Rob: Speaking of Bond, Cruz’s role definitely strikes me as one of those parts they write for beautiful actresses as a kind of patronizing head fake toward equality. “Yes, she’s arm candy, but she’s more. She’s a doctor. She works for the World Health Organization.” That’s not characterization; it’s backstory. It only shapes her dialogue and actions in one or two scenes. It’s kind of the same as the Adventure Man problem, but it feels more insidious because it’s a female role.

I also liked Steve Zahn (because I’m a human being with a soul), and I kept thinking just how remarkably in the pocket he was for this run during the late ‘90s-early ‘00s. He found his niche, did it effortlessly for six or seven years to pay the bills, and snuck in a few interesting dramatic roles along the way. Remember Saving Silverman? I watched that on Comedy Central almost every day in high school. Is that movie good? I wonder if that movie is good.

Adam: I don’t remember, but now I want to rewatch Saving Silverman. Speaking of Jack Black movies, I rewatched Orange County a couple of years ago and was like “This movie’s amazing” (it’s probably not). All I remember about Saving Silverman is Amanda Peet. Why didn’t she become a giant movie star?
Rob: Because only one young Hollywood actress can get work at a time. Oh! You know what else Zahn is good in? Neat: The Story of Bourbon. It’s a documentary on Prime that he narrates. He does these little interstitial talking head pieces throughout, and he gets more and more tuned up as they go on. It’s pretty funny.

Anyway. Do we have anything else to really say about Sahara?

Adam: Oh no. We don’t.

Rob: we just stop, then? Is this one over?

Adam: Sorry, did you say something? I already put my jacket on and was walking out the door. We’ll be back next week with a new idea (TBD!!!) because baseball is in its offseason, so our baseball series is also on hiatus. Until next time…

Rob: These seats are reserved.


  1. The movie is like any Clive Cussler book, stuff just...happens.

    1. True. I was laughing at their nitpicks. because that's the stuff from the books. Dirk IS ACTION MAN, and his resume IS a sketch because it allowed Cussler to fill it in as he continued to write him.

      Their 1st problems is over thinking, especially the plot. It's a popcorn film made from Airport fiction... just turn your brain off and watch.

  2. I recently watched this for the first time, and, to be fair, it looks great: terrific photography, first-rate location filming, cleanly edited action, Ms. Cruz... and the commentary track is apparently full of hilarious bluster about what they'll get up to in sequels, so if you've got a large projector screen, watching the commentary for the visuals and schadenfreude alone might well be worth it. (It's absolutely bananas how the ship full of dead Confederates and their gold, and the toxic sludge plant, turn out to be both right next to each other geographically, and completely unrelated, plot-wise.)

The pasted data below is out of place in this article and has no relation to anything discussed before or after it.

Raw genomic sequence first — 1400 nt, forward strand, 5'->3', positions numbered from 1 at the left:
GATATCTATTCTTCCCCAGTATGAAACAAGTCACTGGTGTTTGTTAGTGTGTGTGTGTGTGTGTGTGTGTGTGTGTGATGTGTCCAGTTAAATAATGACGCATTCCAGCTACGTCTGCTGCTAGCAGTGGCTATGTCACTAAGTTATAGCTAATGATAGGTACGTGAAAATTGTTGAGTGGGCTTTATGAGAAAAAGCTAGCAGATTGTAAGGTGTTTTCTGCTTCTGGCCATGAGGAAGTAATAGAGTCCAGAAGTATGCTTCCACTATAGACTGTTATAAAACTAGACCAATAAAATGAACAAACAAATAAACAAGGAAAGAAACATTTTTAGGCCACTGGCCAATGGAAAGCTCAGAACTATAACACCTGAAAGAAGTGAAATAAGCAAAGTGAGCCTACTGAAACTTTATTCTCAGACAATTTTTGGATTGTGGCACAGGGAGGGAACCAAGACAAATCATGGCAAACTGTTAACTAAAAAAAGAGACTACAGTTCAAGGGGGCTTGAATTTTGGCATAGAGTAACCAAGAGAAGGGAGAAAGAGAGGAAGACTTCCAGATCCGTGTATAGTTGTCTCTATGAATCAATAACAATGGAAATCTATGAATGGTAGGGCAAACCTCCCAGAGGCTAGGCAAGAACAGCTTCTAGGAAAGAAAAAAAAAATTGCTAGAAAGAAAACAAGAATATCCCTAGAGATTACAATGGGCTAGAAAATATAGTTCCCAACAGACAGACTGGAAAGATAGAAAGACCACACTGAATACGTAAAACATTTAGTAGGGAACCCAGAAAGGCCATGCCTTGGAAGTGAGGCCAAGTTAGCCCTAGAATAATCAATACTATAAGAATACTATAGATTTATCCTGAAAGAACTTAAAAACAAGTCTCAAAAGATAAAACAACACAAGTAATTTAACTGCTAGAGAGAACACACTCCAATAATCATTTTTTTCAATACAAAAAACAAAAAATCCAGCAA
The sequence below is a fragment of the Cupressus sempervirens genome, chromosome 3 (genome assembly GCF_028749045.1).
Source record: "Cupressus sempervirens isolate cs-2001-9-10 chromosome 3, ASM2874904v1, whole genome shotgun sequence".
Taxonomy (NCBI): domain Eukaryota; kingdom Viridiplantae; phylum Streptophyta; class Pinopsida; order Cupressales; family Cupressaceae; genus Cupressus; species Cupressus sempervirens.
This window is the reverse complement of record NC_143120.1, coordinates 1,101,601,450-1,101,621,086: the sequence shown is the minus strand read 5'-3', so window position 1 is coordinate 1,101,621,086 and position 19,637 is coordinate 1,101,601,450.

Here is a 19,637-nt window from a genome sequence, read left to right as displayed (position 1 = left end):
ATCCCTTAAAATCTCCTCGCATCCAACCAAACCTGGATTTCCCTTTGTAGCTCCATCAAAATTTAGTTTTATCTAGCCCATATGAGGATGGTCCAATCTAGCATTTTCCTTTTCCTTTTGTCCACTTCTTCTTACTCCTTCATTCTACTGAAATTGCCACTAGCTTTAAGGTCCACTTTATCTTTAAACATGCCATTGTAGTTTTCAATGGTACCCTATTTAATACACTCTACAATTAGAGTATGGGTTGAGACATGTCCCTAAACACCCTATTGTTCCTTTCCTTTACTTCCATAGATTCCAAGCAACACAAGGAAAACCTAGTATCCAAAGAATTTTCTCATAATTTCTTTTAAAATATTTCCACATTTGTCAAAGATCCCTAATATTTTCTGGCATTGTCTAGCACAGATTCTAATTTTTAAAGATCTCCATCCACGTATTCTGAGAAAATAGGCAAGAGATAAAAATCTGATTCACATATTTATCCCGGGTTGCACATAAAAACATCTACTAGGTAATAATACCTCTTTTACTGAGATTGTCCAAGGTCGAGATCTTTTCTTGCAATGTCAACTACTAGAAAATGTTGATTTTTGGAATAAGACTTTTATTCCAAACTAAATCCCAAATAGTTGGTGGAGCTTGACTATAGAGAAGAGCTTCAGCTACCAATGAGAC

Anyhow, the whole thing just goes to further my suspicion that Indiana Jones-style archeological pulp adventure simply doesn't work past, say, 1950, or in times of plastic, modern guns, and computers. (The arguable exception the Robert Langdon movies, specifically because he's not a fighter - I can't recall him wielding a single firearm in the whole trilogy.) It's one thing to watch The Mummy '99, set in the 1920s, and to put one's modern sensibilities on pause to an extent, but that just doesn't work in a movie like The Mummy '17, with Tom Cruise blowing up a Iraqi town just for kicks.

  3. I actually saw this movie traveling through China after winning a weird beer-drinking contest outside the theater. As the only foreigner participating I felt like I had to represent, chugging two 40s of
    Tsingtao in like 3 minutes. Then we rode up the elevator to the 5th floor theater where we were the only three people.

    I remember that story more than I remember this movie, which just felt like Indiana Jones with a lobotomy.

    1. And that story is more interesting than the movie

    2. I wish all theaters offered that as a form of admission.

  4. Me and my wife “rented” this when we both worked at Blockbuster. Each of us fell asleep. I rewatched it a couple months ago for the first time and it took me three attempts. I kept falling asleep......I don’t know what it is, but it should have been way more entertaining.